# If $(h_2(k),m) = 1$ then $h_1(k)+ih_2(k) \bmod{m}$ is a permutation of $0,\ldots,m-1$

The following question appears in Introduction to Algorithms (CLRS):

Suppose that we use double hashing to resolve collisions; that is, we use the hash function $$h(k, i) = (h_1(k) + ih_2(k)) \bmod{m}$$. Show that the probe sequence $$\langle h(k, 0), h(k, 1), \dots , h(k, m - 1) \rangle$$ is a permutation of the slot sequence $$(0, 1, \dots , m-1)$$ if and only if $$h_2(k)$$ is relatively prime to $$m$$. (Hint: See Greatest Common Divisor (GCD)).

Double hash function uses two hash functions, given that $$h(k, i) = (h_i(k) + ih_2(k)) \bmod{m}$$, such that integer $$i$$ is $$i=0, \dots, m-1$$ when we probe in case of collision, so we start first with $$i=0$$, if there is a collision, then $$i=1$$ and so on until we find an empty slot. The key $$k$$ is an integer.

Attempt: Relatively prime and co-prime is same thing. So if $$h_2(k)$$ is relatively prime to $$m$$, then $$\gcd(h_2(k), m) = 1$$. So, if $$h_2(k)$$ and $$h_2(k)$$ and $$m$$ are always co-prime to each other, we can see we always get a number between $$h_2(k) \bmod{m}$$ that is in slots $$(0, \dots, m-1)$$. If $$h_2(k)$$ is not relatively prime to $$m$$, then for the probe sequence $$\langle h(k, 0), h(k, 1), \dots , h(k, m - 1)\rangle$$, we might get two elements in the probe sequence that are identical to each other. This is how I approached it, so I am not sure how that will prove that $$\langle h(k, 0), h(k, 1), \cdots , h(k, m - 1) \rangle$$ is a permutation of $$(0, 1, \dots , m-1)$$ anyway.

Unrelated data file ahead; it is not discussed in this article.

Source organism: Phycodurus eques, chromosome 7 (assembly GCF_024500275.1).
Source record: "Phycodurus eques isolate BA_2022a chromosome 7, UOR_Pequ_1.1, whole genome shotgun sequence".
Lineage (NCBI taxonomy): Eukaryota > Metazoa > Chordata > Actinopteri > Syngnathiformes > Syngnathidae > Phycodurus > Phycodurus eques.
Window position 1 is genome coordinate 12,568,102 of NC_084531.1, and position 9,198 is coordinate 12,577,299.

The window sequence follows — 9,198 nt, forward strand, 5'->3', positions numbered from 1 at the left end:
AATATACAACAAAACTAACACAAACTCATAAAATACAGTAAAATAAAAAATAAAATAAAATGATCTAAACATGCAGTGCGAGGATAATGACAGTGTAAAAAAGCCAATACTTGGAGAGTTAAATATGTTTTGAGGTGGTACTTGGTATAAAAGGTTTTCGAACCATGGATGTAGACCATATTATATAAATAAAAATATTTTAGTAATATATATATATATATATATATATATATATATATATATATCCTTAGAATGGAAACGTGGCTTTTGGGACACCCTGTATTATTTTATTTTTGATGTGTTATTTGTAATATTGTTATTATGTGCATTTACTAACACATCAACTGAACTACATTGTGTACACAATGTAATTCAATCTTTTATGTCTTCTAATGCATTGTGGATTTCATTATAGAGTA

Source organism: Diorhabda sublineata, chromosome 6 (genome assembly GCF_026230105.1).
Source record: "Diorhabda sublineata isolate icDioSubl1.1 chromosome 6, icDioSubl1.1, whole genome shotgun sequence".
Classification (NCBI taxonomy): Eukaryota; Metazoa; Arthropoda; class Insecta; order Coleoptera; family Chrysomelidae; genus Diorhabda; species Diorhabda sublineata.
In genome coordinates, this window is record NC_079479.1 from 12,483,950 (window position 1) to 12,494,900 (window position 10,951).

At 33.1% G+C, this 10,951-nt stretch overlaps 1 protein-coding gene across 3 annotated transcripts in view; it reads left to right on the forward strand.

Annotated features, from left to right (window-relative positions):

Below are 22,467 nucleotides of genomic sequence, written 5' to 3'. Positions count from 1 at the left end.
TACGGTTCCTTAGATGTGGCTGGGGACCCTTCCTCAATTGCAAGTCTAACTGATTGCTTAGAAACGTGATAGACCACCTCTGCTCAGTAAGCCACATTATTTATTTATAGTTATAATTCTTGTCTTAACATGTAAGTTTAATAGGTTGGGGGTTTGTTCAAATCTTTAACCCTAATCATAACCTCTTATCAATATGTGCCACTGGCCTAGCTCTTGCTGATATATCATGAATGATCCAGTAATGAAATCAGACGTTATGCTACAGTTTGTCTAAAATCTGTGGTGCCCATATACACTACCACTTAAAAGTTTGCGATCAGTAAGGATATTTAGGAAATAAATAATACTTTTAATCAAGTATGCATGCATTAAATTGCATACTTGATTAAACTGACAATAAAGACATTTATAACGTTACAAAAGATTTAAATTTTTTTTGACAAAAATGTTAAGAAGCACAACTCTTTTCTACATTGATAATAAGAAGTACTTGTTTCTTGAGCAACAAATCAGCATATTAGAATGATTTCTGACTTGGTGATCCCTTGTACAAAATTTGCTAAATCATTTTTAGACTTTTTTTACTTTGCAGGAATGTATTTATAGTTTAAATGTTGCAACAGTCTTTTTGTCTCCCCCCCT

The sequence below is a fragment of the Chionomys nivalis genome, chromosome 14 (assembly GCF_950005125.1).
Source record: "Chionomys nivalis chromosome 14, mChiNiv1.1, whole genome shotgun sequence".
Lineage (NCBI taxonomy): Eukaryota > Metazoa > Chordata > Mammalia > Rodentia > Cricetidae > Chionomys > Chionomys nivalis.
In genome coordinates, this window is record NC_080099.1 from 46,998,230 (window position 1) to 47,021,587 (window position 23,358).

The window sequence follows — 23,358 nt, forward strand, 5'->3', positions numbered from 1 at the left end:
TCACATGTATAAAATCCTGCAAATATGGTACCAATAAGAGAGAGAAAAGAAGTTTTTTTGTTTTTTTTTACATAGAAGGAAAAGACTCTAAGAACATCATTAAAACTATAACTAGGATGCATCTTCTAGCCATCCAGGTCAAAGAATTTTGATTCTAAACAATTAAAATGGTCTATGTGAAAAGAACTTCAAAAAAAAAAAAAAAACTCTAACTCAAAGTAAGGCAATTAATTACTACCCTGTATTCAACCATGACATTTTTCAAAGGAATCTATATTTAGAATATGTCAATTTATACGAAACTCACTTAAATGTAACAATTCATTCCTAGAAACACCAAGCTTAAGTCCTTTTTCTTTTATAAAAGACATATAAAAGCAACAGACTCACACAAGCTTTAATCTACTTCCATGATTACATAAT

• let's consider only h2(k) * i part, and have a = h2(k). i is 0 ... m-1. a * i is m different values, we want to prove that a * i takes each of these values exactly once. Let's assume that it is not the case. Then there are i_1 and i_2 such that a * i_1 = a * i_2 = b mod m, b is arbitrary value. But we know that if gcd(a, m) = 1 then linear congruence can have only one solution. So a * i takes m different values -> thus all values between 0 and m - 1. If i understand correctly adding h1 will just rotate these values. Sep 8 '21 at 0:15
• see here about linear congruence: math.niu.edu/~richard/Math420/lin_cong.pdf Sep 8 '21 at 0:16
• @effenok. Thank you very much.
– Avv
Sep 8 '21 at 0:21
• does it work? then i will post it as answer. Sep 8 '21 at 0:21
• i think stackoverflow generally prefers having accepted answers to questions. but if @robjohn has a better answer, he should post it. Sep 8 '21 at 0:26

Let $$m \geq 1$$ and $$a,b$$ be integers. The set $$S = \{ a+ib \bmod{m} : 0 \leq i \leq m-1 \}$$ consists of the integers $$0,\ldots,m-1$$ iff $$b$$ is relatively prime to $$m$$.
Note that $$S$$ consists of the integers $$0,\ldots,m-1$$ iff the values $$a+ib \bmod{m}$$ are all distinct.
Suppose first that $$b$$ is not relatively prime to $$m$$. This means that we can find $$c > 1$$ that divides both $$b$$ and $$m$$. It follows that $$a \bmod{m} = a + (m/c)b \bmod{m}$$, since $$(m/c)b$$ is a multiple of $$m$$. Since $$1 \leq m/c \leq m-1$$, this shows that $$S$$ contains fewer than $$m$$ distinct values.
Now suppose that $$b$$ is relatively prime to $$m$$. Assume, by way of contradiction, that not all values in $$S$$ are distinct, say $$a+ib \bmod{m} = a+jb \bmod{m}$$ for some $$i < j$$. Then $$(j-i)b \bmod{m} = 0$$, where $$1 \leq j-i \leq m-1$$. This means that $$(j-i)b$$ is a multiple of $$m$$. Since $$b$$ is relatively prime to $$m$$, this implies that $$j-i$$ is a multiple of $$m$$, which is impossible since $$1 \leq j-i \leq m-1$$.